Apparently, there is a new and developing trend in Hollywood and it all started with the breakout hit Paranormal Activity. You see, a few weeks ago Paramount wasn’t planning on giving Paranormal Activity a wide release, but then word started spreading about the film and its popularity grew. What happened next was nothing short of a miracle. The director and producers put a link at the end of the trailer where moviegoers across the nation could “demand” the film be shown in their town. The viral marketing worked and this weekend Paranormal Activity dethroned Saw VI to become the reigning Halloween champ.
The Boondock Saints II: All Saints Day, Troy Duffy’s long awaited sequel, opens in New York, Massachusetts, Pennsylvania, Connecticut, Rhode Island and New Jersey this Friday, October 30th, which is great news for fans living in those New England states – however the rest of us are out of luck.
Or are we?
Stage 6 Productions is hoping to receive the same distribution boost as Paranormal Activity by starting a “demand” page at Eventful, where you can “demand” to have the Boondock Saints II shown in your hometown.
The trailer for The Boondock Saints II really has me looking forward to seeing it but I can’t help but think Stage 6 is trying to duplicate a viral marketing technique that was only successful because movie news sites helped drive it. I don’t think using this technique will work for a movie like The Boondock Saints II (even though it has a generous cult following), because part of the draw and appeal with Paranormal Activity was its budget or lack thereof. BDS II had an actual budget of seven figures and, other than fanboys, the Saints sequel has no other real appeal to a wide general audience.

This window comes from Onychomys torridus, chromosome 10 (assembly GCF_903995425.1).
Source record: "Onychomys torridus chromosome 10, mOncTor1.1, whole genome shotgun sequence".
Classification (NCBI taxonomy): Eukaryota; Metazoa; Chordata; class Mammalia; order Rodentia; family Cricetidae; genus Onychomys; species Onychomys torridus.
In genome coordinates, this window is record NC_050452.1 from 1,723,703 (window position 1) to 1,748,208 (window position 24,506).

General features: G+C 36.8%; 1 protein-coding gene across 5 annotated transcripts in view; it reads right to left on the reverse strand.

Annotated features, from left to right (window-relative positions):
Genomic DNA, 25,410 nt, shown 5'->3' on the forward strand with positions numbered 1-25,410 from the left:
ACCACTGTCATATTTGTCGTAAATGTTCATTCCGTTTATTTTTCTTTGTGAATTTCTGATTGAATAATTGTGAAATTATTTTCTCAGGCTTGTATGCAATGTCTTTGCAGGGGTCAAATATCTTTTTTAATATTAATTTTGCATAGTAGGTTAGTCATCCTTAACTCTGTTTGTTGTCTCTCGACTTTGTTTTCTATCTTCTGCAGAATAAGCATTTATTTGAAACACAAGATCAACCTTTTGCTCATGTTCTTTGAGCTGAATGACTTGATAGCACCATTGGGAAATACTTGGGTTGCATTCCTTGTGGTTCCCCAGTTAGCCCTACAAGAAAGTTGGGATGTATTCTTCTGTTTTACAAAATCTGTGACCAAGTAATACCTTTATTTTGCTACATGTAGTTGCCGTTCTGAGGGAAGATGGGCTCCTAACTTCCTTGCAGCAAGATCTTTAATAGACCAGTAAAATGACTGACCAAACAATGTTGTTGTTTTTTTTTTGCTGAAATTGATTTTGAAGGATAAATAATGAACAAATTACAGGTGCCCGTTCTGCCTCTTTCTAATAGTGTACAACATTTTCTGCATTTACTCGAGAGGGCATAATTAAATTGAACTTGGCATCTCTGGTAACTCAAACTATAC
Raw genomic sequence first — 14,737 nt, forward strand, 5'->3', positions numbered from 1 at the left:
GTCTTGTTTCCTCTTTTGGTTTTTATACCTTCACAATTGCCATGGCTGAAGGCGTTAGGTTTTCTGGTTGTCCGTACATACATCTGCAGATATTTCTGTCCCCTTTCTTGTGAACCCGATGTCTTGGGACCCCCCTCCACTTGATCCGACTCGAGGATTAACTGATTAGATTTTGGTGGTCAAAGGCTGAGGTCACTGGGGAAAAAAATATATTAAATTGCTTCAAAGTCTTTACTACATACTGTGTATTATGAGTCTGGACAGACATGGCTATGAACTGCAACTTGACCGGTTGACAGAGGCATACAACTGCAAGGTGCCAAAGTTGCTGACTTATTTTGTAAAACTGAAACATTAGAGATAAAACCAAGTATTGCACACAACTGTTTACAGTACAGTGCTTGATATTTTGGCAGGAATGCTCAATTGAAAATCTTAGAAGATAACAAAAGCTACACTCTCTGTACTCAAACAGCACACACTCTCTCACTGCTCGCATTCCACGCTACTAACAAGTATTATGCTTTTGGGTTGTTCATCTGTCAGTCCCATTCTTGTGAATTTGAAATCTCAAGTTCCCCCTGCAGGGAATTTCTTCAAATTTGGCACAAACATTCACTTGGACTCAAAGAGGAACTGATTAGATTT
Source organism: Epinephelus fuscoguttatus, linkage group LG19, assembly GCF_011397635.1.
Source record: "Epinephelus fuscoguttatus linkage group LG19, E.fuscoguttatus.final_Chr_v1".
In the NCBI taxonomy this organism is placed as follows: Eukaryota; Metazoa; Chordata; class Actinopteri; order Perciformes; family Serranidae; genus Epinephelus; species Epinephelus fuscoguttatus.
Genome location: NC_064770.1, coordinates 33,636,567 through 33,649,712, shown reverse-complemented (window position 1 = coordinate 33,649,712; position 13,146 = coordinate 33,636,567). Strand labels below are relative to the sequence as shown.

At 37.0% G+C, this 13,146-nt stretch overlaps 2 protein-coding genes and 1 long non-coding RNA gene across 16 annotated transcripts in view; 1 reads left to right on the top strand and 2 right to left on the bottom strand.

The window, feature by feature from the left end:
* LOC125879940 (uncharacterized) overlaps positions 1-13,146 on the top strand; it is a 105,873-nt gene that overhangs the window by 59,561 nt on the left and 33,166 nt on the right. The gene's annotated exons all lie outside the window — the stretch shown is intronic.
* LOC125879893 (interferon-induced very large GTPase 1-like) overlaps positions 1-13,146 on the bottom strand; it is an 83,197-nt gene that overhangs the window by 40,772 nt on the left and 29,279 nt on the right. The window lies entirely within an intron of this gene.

Too prove my point, as I type this article, the Eventful page shows only 13,961 people demanding Boondock Saints II. When I demanded it be shown in Jacksonville, Florida, I was only one of forty-five people asking for it; my hopes aren’t high for a release here. By comparison, Paranormal Activity has 1.2 million people demanding to see it. Saints has a loooong way to go if it is to snag a wider release. Anything can happen, though,if the movie receives a warm reception by audiences and critics come opening weekend.
On the flip side, this “demand it” trend could be a new way for audiences to bring films they normally wouldn’t be able to see to their towns. Would films like this summer’s Moon and The Hurt Locker have enjoyed a healthy distribution boost if this marketing research method had been employed? No way to be sure now but it would have been interesting to find out.
If you want to want watch Boondock Saints II: All Saints Day in a theater in your town, then go the Eventful page HERE and “demand” it; if not then just wait for the DVD to drop in a few months and then wish you had “demanded” it.
The movie stars Sean Patrick Flanery, Norman Reedus, and Billy Connolly reprising their 1999 roles and are joined by Clifton Collins Jr., Julie Benz, Peter Fonda and Judd Nelson.
What do you think about independent studios using this “demand it” marketing research to get their films a wider audience? I personally wish there was a “un-demand” voting option; perhaps I could have been spared the release of Land of the Lost (Zing!).
The Boondock Saints II: All Saints Day opens in limited release this Friday October 30th, 2009.